The sheet metal of the new Thunderbird was so smooth, so streamlined that its drag coefficient had been reduced from 0.50 to 0.35.

The new Thunderbird marked a dramatic change in the appearance of Detroit-built cars. Within a few years, Ford would introduce its aerodynamic Ford Tempo (Mercury Topaz) and Ford Taurus (Mercury Sable) and experience spectacular sales. The all-new Ford Aerostar minivan, Lincoln Continental and Lincoln Mark VII followed the same path.

The new Thunderbird came with a wheelbase of 104 inches, a length of 197.6 inches and a height of 53.2 inches. Thunderbird weighed just over 3,076 pounds. It was not a heavy car by conventional standards.

There were three models: the standard Thunderbird, the Heritage Thunderbird and the TurboCoupe. The base engine for the Standard and Heritage models was Ford’s 3.8-liter Essex V6, although the company’s 5.0-liter Windsor V8 was an option. For the TurboCoupé, Ford used a turbocharged 2.3-liter four-cylinder Lima engine, overhead camshaft with electronic fuel injection and a five-speed manual transmission with overdrive.


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All 1983 Thunderbirds featured modified MacPherson front suspension and gas-charged shocks and struts, and were equipped with variable rack and pinion steering.

They also came with a front console over the transmission tunnel, but only the TurboCoupe came with a floor shifter.

Ford hoped to sell many of its Heritage models, the most expensive Thunderbird of 1983. It featured a galaxy of electronic gadgets.

Ford’s 3.8-liter V6 was said to offer “impressive fuel efficiency thanks to its advanced combustion chamber design and value porting.”

And the car’s SelectShift transmission incorporated a lock-up torque converter to provide a near-mechanical linkage between the engine and transmission in all three forward gears.

An automatic overdrive was optional. It had been introduced with the 1980 Thunderbird to improve fuel efficiency. This allowed the car to shift into overdrive fourth gear at around 40 miles per hour, allowing the engine to rev a third slower and improving fuel economy on the highway. SelectShift was available in the optional 3.8-liter or 5.0 V8 engine.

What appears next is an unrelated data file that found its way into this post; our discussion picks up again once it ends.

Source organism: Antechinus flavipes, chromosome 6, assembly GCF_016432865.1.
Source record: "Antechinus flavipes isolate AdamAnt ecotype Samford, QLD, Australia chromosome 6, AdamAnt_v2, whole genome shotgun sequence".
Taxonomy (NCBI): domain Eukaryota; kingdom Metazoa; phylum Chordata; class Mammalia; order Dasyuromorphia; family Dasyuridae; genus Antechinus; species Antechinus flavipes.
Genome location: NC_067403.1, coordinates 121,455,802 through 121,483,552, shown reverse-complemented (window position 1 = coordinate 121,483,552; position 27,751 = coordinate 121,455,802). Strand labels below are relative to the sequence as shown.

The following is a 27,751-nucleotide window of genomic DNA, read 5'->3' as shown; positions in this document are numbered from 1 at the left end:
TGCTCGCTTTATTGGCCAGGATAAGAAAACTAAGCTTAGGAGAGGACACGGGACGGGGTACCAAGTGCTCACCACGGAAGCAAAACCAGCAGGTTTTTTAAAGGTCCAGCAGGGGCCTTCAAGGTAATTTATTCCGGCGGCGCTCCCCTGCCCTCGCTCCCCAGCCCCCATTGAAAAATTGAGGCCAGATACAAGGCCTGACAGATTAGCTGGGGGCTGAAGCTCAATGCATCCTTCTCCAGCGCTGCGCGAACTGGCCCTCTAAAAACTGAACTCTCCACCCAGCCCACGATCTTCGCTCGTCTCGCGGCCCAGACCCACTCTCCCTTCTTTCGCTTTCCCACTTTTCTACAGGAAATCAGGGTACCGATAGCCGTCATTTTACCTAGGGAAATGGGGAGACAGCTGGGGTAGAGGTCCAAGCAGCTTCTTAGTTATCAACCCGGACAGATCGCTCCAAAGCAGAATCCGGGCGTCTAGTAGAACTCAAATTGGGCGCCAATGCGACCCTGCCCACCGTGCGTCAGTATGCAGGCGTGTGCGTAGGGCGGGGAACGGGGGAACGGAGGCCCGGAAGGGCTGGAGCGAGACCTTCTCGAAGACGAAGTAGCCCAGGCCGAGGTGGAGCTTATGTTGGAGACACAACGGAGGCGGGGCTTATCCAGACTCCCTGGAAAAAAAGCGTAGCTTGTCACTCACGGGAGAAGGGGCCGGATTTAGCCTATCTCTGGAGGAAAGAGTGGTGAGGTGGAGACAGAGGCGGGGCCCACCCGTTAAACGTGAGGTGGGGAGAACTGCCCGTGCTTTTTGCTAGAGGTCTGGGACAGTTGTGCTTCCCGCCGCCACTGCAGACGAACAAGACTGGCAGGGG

Ford boasted that the new technology allowed Thunderbird to achieve 29 mpg fuel economy on the highway.

Thunderbird’s new TurboCoupe has attracted a lot of attention. It featured the first-ever four-cylinder engine for Thunderbird.

As already described, it was a turbocharged 2.3-liter overhead cam engine. It featured electronic fuel injection and an overdrive five-speed manual transmission. The TurbeCoupe came with its own rear suspension, using something Ford called Quadra-Shock, and came with its own aluminum wheels fitted with Goodyear Eagle HR Performance tires.


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The TurboCoupe was arguably the most attractive of the three Thunderbird editions. Its exterior featured charcoal and black accent treatments, a unique fascia with an integrated air dam, and Marchal fog lamps. Remote-controlled power mirrors were available for both sides of the car.

Overall, the new 1983 Thunderbird was deemed a success, or at least an influential car. Ford only sold 121,999 models in the first year. Not a huge number, but almost three times as many cars as in 1982. The 1984 model year of Thunderbird would be the best for this generation, with 170,551 units sold.

The sales of the following years are as follows: 151,852 (1985), 165,965 (1986), 128,135 (1987) and 147,243 (1988).

Ford sold a total of 885,745 Thunderbirds during those years, but the sleek new car’s influence on the company and Detroit’s auto industry was far greater.